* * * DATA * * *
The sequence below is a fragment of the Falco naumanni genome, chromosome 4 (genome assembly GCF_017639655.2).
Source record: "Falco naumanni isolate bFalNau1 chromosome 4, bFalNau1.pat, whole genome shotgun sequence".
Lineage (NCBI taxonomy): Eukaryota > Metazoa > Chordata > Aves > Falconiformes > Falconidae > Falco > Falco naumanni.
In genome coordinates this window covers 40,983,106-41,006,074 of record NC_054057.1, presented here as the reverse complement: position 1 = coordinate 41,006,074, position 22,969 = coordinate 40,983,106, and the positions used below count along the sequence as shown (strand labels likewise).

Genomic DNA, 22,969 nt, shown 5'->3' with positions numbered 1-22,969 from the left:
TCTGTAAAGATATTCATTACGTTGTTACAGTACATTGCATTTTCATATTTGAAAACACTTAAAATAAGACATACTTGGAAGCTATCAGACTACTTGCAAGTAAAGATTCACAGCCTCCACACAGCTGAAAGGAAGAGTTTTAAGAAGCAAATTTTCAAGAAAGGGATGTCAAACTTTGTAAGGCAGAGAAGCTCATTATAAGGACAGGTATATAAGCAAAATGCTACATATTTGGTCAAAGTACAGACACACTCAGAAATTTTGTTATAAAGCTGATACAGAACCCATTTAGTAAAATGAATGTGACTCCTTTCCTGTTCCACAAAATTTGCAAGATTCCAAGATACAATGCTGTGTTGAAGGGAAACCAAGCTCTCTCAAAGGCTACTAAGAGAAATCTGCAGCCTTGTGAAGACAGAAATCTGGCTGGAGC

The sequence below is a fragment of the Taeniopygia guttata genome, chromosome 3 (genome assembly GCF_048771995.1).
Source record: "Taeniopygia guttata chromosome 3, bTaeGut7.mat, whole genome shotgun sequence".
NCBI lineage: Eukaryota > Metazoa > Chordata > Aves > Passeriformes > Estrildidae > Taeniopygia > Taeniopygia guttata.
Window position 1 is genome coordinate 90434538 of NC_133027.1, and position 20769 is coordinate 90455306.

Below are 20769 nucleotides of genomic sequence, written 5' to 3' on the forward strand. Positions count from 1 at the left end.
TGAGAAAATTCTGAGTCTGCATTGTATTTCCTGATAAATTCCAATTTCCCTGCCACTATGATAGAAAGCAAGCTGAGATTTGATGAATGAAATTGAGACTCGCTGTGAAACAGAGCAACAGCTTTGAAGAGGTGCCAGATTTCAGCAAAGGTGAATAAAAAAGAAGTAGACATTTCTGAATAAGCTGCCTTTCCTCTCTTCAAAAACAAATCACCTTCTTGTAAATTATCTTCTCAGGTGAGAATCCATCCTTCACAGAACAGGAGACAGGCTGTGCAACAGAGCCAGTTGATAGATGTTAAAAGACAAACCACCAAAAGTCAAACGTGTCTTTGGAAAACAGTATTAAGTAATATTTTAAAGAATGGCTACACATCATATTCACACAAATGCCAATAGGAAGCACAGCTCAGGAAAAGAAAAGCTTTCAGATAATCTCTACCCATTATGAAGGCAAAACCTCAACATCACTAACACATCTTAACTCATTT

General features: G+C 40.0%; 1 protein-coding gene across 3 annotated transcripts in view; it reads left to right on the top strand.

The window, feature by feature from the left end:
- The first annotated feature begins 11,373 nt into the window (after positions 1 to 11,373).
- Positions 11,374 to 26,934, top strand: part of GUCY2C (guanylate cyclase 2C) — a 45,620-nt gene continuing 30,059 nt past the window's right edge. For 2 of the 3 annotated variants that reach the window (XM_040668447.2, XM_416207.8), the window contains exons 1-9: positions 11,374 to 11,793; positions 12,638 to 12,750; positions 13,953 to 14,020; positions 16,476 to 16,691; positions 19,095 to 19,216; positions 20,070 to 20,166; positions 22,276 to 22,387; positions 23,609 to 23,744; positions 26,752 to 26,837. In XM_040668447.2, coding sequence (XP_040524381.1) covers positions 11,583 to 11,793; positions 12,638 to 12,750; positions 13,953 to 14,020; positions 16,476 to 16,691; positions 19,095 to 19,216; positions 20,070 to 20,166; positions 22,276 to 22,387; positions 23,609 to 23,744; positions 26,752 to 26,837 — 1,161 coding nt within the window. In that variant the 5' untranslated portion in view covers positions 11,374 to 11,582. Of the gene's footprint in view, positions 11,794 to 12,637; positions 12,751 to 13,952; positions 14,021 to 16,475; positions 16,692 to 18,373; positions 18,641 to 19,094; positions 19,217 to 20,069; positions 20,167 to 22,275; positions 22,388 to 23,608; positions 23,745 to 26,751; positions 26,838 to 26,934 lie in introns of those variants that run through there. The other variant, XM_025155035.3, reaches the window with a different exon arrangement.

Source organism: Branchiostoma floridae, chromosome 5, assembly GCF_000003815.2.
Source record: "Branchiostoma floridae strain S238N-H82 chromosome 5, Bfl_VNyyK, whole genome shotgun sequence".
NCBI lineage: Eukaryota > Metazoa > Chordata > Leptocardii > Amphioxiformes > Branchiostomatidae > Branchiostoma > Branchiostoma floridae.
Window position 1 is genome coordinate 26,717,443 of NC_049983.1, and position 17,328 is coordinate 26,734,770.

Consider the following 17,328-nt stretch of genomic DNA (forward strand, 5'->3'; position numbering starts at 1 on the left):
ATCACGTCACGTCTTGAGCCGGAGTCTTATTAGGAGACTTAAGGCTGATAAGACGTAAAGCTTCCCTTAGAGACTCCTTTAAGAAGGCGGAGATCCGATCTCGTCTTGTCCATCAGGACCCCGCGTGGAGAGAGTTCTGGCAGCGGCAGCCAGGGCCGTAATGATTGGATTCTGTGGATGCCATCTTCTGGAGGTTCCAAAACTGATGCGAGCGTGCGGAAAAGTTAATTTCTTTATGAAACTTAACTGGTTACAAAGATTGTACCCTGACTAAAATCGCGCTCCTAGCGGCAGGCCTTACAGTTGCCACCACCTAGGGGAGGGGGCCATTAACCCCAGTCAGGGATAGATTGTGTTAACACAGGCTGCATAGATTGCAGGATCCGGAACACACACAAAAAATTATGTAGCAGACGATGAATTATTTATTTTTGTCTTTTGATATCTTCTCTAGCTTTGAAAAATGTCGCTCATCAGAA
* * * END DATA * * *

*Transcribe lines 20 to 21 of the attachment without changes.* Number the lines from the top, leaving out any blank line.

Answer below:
Window position 1 is genome coordinate 26,717,443 of NC_049983.1, and position 17,328 is coordinate 26,734,770.

Consider the following 17,328-nt stretch of genomic DNA (forward strand, 5'->3'; position numbering starts at 1 on the left):